7 Things to Consider Before Issuing Your Next RFP

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John Gross
John Gross




As the end of the calendar year nears, RFP’s are likely going to be coming out fast and furious. Sadly, we can all probably agree that the RFP process likely isn’t going away anytime soon. But that doesn’t mean we have to like it. Nor does it mean that we can’t try and change it.

Every agency understands the challenges clients face in trying to find the perfect fit -- the agency that “gets you,” that you can trust, that you want to have a beer with, and that will become a trusted advisor to you and your brand. Please know, that’s exactly what we want too ... but the standard RFP process is a broken way to go about it.

So, how about we try to fix them?

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Don't Send Out That RFP Without These 7 Things

1) Give us a budget. Seriously, give us one.

Prevailing wisdom says that by withholding budget information, you will increase competition among agencies and therefore you’ll get better value from them. Or you might feel like revealing your budget too early will give away too much, leading to ideas and scope beyond your means. Trust us, agencies have heard all of the reasons. We simply ask you to remember these things: Every agency will interpret your RFP differently and therefore, scope it differently. So even if your RFP is fairly detailed, you’re still getting an apples-to-oranges comparison dictated by the whims of the agencies responding, which generally defeats the purpose of an RFP.

How this will benefit you:

Like most businesses, agencies must consider the scale when taking on projects. Not giving a budget range can potentially waste your time and the agency's time figuring out if the relationship is a good fit. Additionally, you need to take into consideration the size of agency you want to work with. We understand the process of looking for a new agency just adds to your day-to-day responsibilities. Providing a budget range will help you narrow down to a short list more quickly.

2) Don’t ask us to give you “initial thoughts” of your website or other vague requests.

When you ask questions like this, agencies will spend time looking at your website or other marketing materials to try their best to extrapolate what’s right and wrong with it without knowing what they’re trying to solve. Without the benefit of your business objectives, goals, and previous results, you’re asking an agency to speculate (at best) or provide actionable insights (at worst), which will impact your opinion of the firm early in the selection process. Do this early in the process, and you’ll receive feedback that isn’t much more insightful than looking into a crystal ball.

How this will benefit you:

Instead, consider sharing things that aren’t working in your marketing plan, website, content, etc., that you’ve already identified based on your expertise and brand knowledge. Provide agencies with the problems to see how they would solve them.

Not only will this give you insight into how the agency thinks (which should really be the main objective of any RFP), but once you choose an agency, that will be the ideal model for the first stages of the relationship. It will also give you a much better apples-to-apples comparison of the agencies you’re evaluating.

3) Be realistic about your timeframes.

This includes not only the project you’re looking to get done, but the time you’re giving agencies to participate in the RFP itself. If you are expecting agencies to turn a full response in 7–14 days, and they do so, please be courteous and stick to your own deadlines as well. On the agency-side, we’re constantly evaluating prospects as potential partners, too. And if you slide your own deadlines in the RFP process, it makes us wonder if pushing internal deadlines will be a cultural thing we’ll have to work with when we’re facing feedback and approval schedules.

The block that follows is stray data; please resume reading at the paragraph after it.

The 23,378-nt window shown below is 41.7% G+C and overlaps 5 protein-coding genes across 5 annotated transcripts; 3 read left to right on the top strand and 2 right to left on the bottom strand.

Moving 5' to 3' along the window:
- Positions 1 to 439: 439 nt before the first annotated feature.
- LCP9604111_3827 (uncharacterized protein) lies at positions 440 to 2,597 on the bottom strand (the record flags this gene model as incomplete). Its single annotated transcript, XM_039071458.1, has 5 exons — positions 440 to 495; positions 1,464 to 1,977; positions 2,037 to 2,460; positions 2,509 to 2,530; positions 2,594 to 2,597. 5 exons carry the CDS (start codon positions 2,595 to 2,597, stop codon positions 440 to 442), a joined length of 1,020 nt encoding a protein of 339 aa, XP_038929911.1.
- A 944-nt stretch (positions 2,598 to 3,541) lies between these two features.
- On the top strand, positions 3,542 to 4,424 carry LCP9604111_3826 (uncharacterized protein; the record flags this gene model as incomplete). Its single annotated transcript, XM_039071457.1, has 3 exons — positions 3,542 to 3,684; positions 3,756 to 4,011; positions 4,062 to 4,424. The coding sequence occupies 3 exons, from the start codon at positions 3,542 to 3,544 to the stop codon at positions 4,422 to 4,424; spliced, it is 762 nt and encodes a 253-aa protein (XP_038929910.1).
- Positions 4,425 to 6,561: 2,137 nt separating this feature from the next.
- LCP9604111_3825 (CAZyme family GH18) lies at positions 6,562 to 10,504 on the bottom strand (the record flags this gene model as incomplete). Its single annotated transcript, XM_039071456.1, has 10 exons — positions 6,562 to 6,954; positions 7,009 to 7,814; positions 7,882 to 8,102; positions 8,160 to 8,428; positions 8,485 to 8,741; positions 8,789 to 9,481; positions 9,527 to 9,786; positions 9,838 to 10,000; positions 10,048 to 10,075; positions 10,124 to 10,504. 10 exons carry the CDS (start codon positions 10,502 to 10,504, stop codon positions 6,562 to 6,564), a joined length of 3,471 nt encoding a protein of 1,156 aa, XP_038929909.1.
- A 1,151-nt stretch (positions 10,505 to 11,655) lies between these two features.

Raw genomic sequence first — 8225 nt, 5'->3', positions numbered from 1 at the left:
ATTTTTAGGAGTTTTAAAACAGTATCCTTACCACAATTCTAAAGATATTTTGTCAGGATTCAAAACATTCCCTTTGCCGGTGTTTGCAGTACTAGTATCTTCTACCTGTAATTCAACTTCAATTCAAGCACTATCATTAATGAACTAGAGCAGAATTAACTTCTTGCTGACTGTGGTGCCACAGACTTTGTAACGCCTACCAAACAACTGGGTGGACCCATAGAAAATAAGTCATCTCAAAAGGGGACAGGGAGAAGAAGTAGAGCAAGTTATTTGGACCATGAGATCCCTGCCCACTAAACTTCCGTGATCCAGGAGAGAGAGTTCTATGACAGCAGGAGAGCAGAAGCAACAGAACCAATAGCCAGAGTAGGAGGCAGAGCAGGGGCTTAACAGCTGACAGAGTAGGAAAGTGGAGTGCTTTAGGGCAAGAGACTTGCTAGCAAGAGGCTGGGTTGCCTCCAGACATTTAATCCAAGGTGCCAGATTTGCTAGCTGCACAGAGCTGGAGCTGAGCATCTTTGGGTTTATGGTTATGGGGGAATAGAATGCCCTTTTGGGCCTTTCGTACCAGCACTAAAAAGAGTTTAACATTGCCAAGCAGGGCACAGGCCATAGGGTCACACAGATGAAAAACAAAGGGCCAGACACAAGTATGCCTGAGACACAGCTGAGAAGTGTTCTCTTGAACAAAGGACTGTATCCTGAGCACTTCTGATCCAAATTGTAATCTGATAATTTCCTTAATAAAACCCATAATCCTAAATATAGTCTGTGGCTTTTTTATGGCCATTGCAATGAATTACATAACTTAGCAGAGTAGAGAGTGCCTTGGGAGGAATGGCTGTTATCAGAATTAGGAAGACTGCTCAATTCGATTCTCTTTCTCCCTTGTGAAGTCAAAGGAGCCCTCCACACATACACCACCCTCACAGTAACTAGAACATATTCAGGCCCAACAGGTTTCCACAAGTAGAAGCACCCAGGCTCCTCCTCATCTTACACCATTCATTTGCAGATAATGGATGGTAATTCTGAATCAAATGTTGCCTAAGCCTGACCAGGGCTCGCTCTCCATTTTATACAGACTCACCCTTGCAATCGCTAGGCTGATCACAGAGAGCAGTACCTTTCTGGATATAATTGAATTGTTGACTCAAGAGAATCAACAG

How this will benefit you:

Allocating time to allow for questions will help agencies tailor their responses even more effectively, and this will also give you insight into their thinking processes. And, being respectful of the time agencies are putting into their responses shows your ability to partner when both parties are on deadline.

4) Seriously ... provide a budget.

See #1. But really, this is such a big point, it can’t be over-emphasized enough. Even if you truly don’t (or can’t) have a specific budget in mind, you likely have a maximum budget tolerance in your head. Even that would be a good starting point for an agency.

How this will benefit you:

Trust us, not all agencies are wired to scope to the highest budget amount. If you tell us you have a maximum budget of $250,000, but you know you will allocate some of that to other projects, that gives us way more to go on then simply saying “I don’t have a budget.” And you’re greatly increasing the likelihood that the responses you receive will be more relevant to your needs.

5) Be OK with digital copies.

This isn’t as big of a deal, but since we’re talking dream scenarios, I might as well mention it. Yes, your committee might prefer hard copies, but your agency partners will greatly appreciate the ease and convenience (and extra time) that delivering a digital copy provides. It’s a very considerate trade-off for agencies that are going to be putting thousands of dollars worth of time into responding to your RFP. Plus it’s better for Mother Earth, c’mon.

How this will benefit you:

Frankly, this one benefits agencies more, we understand that. But one out of seven isn’t overly selfish, is it?

6) Don’t treat this as an exercise for your budgeting purposes.

This may sound a bit defensive, but bear with me. At Struck, we decline to participate in most RFPs if the brand doesn't list a budget. Sadly, we’ve learned that, more often than not, these never materialize into anything. Over and again, we’d send out responses to these types of RFPs, and they would just go into the ether, rarely meriting any answer from the client at all. It made us realize these clients are probably using the RFP process to help determine prices for comparisons to existing budgets, fiscal planning, or even internal persuasion. The prospect doesn’t have any intention of awarding the project.